Scouting Report: Lamar Jackson – 2016 Safety


Just one look at Lamar Jackson and it’s easy to see why so many programs are excited about his potential at the next level. He already looks the part of a college football player.

He also flashes traits that make him look like he should already be playing in college as well. He just needs to add the consistency to make him an elite player for right now and beyond.

Height: 6’3″

Weight: 205

Athletic ability/measurables

Jackson is so big for his position. He’s pretty much the prototype that programs would hope for in terms of height and length. He may actually grow into a linebacker eventually. He is surprisingly fluid for his size and shows quick feet. He has good long speed.


Jackson plays quarterback, receiver, and running back on offense and stars at all of those positions because of his size and athleticism. His lateral agility is very good and he is a dangerous player with the ball in his hands. Although it’s where he makes the most splash plays at the prep level, defense is where his future lies in college.

I saw him play exclusively at corner and mostly in man coverage. When playing off, he was balanced in his backpedal and did a nice job of planting and exploding to the football. He opens up his hips well and I didn’t see the tightness that a lot of other taller defensive backs show.

I loved what I have seen from in coverage in a camp setting. I would like to see him be a bit more physical at the line in press and use his long arms to his advantage more at that time, but he mirrored small and quick receivers with ease. He was step for step and adjusted so well. He also showed great ball skills and was able to get his hands on a lot of football and finish with interceptions. He showed good hands.

However, I can see why some have him ranked lower than someone would expect with his offers based off of his game film. For one, he is a hitter and not a tackler. I saw him throw his shoulder into ball carriers and receivers, but never wrap up and hit through anyone. He got lucky a few times where it looked like players were going to bounce off of him and keep going as well. He needs to become a lot better tackler.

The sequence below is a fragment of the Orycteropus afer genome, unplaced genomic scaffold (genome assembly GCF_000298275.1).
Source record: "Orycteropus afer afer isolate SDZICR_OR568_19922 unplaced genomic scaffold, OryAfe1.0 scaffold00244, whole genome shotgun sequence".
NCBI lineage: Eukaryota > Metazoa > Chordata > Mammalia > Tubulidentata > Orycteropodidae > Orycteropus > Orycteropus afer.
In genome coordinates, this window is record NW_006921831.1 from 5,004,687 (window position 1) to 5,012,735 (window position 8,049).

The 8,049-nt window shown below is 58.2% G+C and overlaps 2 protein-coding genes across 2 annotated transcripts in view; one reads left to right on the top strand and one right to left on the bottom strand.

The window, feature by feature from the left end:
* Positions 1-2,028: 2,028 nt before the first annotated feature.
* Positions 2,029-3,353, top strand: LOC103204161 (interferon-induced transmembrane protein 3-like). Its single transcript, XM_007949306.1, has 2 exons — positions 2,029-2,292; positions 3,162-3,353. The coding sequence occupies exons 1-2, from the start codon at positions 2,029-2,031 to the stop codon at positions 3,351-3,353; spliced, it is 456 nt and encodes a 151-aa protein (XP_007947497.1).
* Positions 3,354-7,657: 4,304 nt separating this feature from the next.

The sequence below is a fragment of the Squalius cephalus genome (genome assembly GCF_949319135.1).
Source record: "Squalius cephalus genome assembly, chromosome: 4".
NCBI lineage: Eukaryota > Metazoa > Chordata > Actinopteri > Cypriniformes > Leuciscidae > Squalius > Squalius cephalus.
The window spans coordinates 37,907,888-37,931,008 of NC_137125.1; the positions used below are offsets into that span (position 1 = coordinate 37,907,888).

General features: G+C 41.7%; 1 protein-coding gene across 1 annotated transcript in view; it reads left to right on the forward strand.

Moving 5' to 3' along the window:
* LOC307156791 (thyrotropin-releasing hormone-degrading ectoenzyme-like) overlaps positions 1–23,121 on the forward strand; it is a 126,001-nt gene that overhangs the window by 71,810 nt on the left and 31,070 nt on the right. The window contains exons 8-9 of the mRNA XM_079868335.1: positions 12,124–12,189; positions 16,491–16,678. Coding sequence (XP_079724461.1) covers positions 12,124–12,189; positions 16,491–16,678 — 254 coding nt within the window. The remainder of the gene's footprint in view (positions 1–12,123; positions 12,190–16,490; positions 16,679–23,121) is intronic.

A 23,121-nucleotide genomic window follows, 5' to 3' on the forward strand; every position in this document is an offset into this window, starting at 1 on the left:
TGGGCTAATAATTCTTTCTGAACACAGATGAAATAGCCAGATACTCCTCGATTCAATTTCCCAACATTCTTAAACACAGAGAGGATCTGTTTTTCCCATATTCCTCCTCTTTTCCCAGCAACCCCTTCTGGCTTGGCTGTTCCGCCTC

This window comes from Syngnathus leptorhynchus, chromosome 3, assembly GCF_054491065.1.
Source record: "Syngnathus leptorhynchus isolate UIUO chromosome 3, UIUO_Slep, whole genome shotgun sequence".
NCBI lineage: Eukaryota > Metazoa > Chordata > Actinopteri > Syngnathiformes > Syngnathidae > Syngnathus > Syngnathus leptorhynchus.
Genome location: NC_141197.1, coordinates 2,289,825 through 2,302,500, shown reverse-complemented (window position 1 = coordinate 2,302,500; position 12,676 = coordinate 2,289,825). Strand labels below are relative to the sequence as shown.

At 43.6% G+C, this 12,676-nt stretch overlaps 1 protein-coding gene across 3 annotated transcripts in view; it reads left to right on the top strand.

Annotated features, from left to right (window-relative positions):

In coverage he did not look nearly as sharp in actual games as he did when playing 7 on 7 as well. Numerous times he appeared to be beat, but was bailed out by underthrown footballs. I don’t think he was beat with speed or athleticism either. He looked to be undisciplined and lacked focus on those plays.

He has good footwork and all of the necessary physical traits to excel. I would like to see him put it together a bit more as a senior in games this fall.

Scheme fit

He projects to be a strong safety at the next level with the versatility to play man coverage in the slot as well.


Jackson is such an interesting prospect because his size and the way he moves put his ceiling through the roof. At the same time, I think he looked a lot better in 7 on 7 than when he actually had the pads on. If it’s a sign of improvement and him taking his game to a higher level, then I like where things are headed for him. He has the talent to be a unique player in the secondary for his future program of choice.

Recruiting Site Position Position Rank Stars
Rivals S 6 4
Scout S 28 3
247 Sports S 5 4

Jamie Uyeyama was a way too small defensive tackle at Idaho State University and a more appropriately sized rush end at Simon Fraser University. He was a coach at the college and high school level and is the son of Ron Uyeyama, a member of the Delta Sports Hall of Fame and high school football coach for over 30 years (hence the site name, Son of a Coach).